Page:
Friday, March 10 2017
For years, smoothies have been one of the hottest trends around and a favorite among our clients. While they’re a great way to consume more produce and to ramp up your intake of antioxidants, vitamins, minerals, fiber and even protein, purchasing pre-made or custom-made smoothies typically mean consuming a lot of excess sugar and calories. Sugary syrups, juices, calorie-packed protein powders and other fillers are often added. In addition, although fruit is healthy, different types of fruit in a single smoothie can significantly increase the calorie count. We recently discovered a client’s “light” and refreshing afternoon smoothie clocked in at nearly 1,000 calories!
Additionally, fruit-based smoothies often lack protein to stabilize blood sugar and stave off hunger. Make your smoothies at home with organic ingredients and it will likely cost a fraction of your store-bought version.
Here are a few to try that combine protein (unless otherwise noted) and fiber for satiety, while keeping calories in check:
Kale Recharge Smoothie (58 calories, 2 grams of protein) This vegan smoothie is a delicious way to get your greens. Made with kale, spinach, carrots and ginger, it floods your body with phytonutrients to fight disease. Because this smoothie contains just 58 calories and is made from all fruits and vegetables, be sure team it up with a source of protein like nonfat Greek yogurt if you’ll need it to hold you over for more than an hour.
Blueberry Protein Smoothie (224 calories, 20 grams of protein) Sweet and refreshing with a slight hint of creamy almond butter, this protein-packed smoothie is satisfying and low in calories.
Creamy Banana Avocado Smoothie (187 calories, 11 grams protein) Featuring Greek yogurt, avocado, green tea and chia seeds, this smoothie has 6 grams of fiber and is rich in calcium, potent anti-inflammatory compounds and good-for-you fat.
Apple, Flax and Pomegranate Smoothie (295 calories, 15 g protein, 8 g fiber) Made with Greek yogurt, cinnamon and flax seed, this rich, creamy and slightly sweet smoothie can serve as a mini-meal and tide you over if you won’t be having your next meal for several hours.
Walk into nearly any health food store and you can’t miss the large “healthy” cookies at the counter or on the main store shelves. Clever packaging announces that the cookies are organic, gluten-free, vegan or free of hydrogenated oils, but a quick look at the ingredient labels and it’s clear that most are loaded with calories, fat, salt or sugar.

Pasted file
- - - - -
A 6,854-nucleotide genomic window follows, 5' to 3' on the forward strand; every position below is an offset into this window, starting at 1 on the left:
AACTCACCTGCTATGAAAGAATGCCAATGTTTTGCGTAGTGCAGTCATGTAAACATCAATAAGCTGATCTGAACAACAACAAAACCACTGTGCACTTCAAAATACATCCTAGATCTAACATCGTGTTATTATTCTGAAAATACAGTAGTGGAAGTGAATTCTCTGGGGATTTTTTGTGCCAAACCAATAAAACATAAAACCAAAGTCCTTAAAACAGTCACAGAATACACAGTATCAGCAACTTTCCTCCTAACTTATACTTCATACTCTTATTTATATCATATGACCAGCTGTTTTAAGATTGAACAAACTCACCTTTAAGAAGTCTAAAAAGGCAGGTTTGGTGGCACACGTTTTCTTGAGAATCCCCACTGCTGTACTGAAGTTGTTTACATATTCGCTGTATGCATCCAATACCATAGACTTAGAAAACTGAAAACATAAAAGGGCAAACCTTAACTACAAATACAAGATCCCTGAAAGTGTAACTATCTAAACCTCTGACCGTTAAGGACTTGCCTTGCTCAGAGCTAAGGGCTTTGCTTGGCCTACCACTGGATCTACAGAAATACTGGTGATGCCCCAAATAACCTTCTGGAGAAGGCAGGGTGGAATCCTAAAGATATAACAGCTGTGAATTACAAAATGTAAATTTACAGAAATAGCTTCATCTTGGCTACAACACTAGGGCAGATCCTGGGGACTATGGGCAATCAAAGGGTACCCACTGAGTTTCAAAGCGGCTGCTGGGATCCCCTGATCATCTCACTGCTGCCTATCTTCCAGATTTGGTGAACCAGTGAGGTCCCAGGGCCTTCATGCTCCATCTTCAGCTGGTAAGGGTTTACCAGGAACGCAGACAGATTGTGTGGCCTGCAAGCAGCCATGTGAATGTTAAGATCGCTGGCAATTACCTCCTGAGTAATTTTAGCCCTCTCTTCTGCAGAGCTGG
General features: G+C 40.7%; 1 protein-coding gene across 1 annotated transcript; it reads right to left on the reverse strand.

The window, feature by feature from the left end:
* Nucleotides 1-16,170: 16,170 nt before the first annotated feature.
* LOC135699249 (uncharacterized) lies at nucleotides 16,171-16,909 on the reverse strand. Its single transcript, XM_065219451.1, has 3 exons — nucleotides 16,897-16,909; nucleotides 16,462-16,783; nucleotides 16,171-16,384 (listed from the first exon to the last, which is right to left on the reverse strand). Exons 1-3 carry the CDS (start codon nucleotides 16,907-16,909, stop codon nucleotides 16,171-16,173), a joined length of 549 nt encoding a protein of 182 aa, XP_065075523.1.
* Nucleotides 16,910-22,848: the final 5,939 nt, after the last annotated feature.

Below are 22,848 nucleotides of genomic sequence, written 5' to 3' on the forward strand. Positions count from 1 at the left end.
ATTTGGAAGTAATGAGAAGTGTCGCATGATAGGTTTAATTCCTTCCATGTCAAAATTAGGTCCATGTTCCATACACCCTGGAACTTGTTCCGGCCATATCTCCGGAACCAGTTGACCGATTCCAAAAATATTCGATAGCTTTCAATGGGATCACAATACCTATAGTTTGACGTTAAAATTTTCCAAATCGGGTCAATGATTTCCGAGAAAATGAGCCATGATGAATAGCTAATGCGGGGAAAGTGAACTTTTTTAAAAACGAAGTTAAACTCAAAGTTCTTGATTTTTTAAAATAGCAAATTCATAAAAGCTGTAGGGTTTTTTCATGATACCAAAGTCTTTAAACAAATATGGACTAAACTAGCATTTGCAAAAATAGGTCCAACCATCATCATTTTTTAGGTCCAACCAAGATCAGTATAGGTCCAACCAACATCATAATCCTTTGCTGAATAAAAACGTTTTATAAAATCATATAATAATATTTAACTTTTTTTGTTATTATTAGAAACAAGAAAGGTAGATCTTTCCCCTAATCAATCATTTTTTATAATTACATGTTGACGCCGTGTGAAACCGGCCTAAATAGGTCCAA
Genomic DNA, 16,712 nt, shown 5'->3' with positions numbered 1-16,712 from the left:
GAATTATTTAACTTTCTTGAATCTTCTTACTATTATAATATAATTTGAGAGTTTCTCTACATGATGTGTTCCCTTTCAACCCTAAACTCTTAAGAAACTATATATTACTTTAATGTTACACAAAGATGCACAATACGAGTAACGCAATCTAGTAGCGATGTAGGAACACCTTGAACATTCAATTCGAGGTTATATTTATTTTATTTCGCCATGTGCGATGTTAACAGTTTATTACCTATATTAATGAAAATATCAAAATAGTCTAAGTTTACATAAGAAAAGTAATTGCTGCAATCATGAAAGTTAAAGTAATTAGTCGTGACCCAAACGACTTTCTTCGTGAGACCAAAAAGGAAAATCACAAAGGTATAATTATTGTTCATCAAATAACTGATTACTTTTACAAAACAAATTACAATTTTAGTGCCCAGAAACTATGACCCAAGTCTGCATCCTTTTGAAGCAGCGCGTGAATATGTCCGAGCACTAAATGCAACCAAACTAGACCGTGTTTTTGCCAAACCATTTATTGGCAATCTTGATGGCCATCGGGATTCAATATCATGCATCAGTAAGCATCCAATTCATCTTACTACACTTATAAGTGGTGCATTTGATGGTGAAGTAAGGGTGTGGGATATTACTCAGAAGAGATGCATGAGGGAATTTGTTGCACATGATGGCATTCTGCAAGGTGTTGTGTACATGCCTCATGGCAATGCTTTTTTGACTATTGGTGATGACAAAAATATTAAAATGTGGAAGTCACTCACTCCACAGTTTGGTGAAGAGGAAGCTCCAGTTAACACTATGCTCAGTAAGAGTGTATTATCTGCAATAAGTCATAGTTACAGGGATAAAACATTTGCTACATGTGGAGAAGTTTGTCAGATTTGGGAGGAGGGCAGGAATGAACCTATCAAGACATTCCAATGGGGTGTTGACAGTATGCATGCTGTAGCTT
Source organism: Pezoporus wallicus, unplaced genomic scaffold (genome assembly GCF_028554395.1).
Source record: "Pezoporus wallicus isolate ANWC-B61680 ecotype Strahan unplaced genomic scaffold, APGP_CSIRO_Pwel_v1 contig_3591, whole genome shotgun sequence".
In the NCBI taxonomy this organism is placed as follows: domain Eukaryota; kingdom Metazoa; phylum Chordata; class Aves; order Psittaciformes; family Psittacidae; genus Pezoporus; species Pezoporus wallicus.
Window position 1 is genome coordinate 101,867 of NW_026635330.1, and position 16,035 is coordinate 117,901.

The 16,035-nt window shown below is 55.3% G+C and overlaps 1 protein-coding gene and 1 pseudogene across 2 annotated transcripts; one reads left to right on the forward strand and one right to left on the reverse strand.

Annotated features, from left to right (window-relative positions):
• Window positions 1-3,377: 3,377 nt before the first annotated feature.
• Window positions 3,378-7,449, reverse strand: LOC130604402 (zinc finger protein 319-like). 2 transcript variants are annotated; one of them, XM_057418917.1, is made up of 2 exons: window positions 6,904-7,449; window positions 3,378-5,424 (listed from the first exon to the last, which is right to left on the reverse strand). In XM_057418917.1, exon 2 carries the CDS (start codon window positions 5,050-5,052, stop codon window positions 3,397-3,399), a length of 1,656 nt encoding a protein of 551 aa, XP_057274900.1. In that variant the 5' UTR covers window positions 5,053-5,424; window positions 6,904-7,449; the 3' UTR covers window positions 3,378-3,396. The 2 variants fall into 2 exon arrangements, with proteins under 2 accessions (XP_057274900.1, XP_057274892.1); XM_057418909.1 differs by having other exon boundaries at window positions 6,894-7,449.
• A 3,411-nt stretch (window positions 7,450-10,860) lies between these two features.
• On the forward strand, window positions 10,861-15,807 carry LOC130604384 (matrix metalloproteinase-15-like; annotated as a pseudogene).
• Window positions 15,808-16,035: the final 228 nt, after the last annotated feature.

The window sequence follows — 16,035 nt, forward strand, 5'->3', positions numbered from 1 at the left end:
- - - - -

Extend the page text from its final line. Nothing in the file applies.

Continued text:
This five-minute cookie recipe with no added sugar is a much better option (and makes four cookies, so you have some to share). In a bowl, mash an overripe banana, mix in one tablespoon of peanut butter, three tablespoons of oats and top with a tablespoon of chocolate chips. Scoop out four 2-1/2 tablespoons of the mixture and place on a microwave-safe plate. Microwave your four cookies for four minutes. Depending on your microwave, you may need to add cooking time in 30-second increments. With just four simple, healthy ingredients, you’ll have warm and chewy cookies with about half the calories of traditional vegan cookies.
While some delicious store-bought kale chips contain the nutrients and fiber you’d find in fresh kale, they also have a lot of added fat and salt, turning a health-promoting veggie into something that can contribute to weight gain and high blood pressure. An ounce of kale has 14 calories and is virtually fat and sodium free, but most store-bought veggie chips are expensive and contain about 130 to 150 calories, 10 or more grams of fat, and 200 mg sodium.
Try these homemade kale chips instead: Preheat your oven to 350 degrees. Break (or cut with kitchen scissors) kale leaves into pieces about 2-inches larger than potato chips. Spritz kale lightly with oil, sprinkle with cayenne or garlic and bake on baking sheet for about 15 minutes.
Here are some other veggie trips worth making at home:
This crunchy, fiber-packed, antioxidant-rich snack is a favorite snack for many people and, with only 100 calories for three cups, it’s a popular choice of those who watch what they eat. Store-bought microwave popcorn, however, exposes you to perfluorooctanoic acid (PFOA), a suspected carcinogen, as well as a dose of added fats and preservatives. You’ll also likely get a hefty amount of salt, and when it comes to salt, we all get too much of it, which contributes to high blood pressure and heart disease.
The fix? Use an air-popper or put kernels in a paper bag in the microwave to create a fat-free version that is free of preservatives, PFOA and added fats. For a flavor boost, skip the butter and salt and instead sprinkle your popcorn with a dash of cayenne, a teaspoon of parmesan or with cinnamon, which has potent antioxidant properties and has been shown to help regulate blood sugar.
Contributor Tammy Lakatos Shames and Elysse (“Lyssie”) Lakatos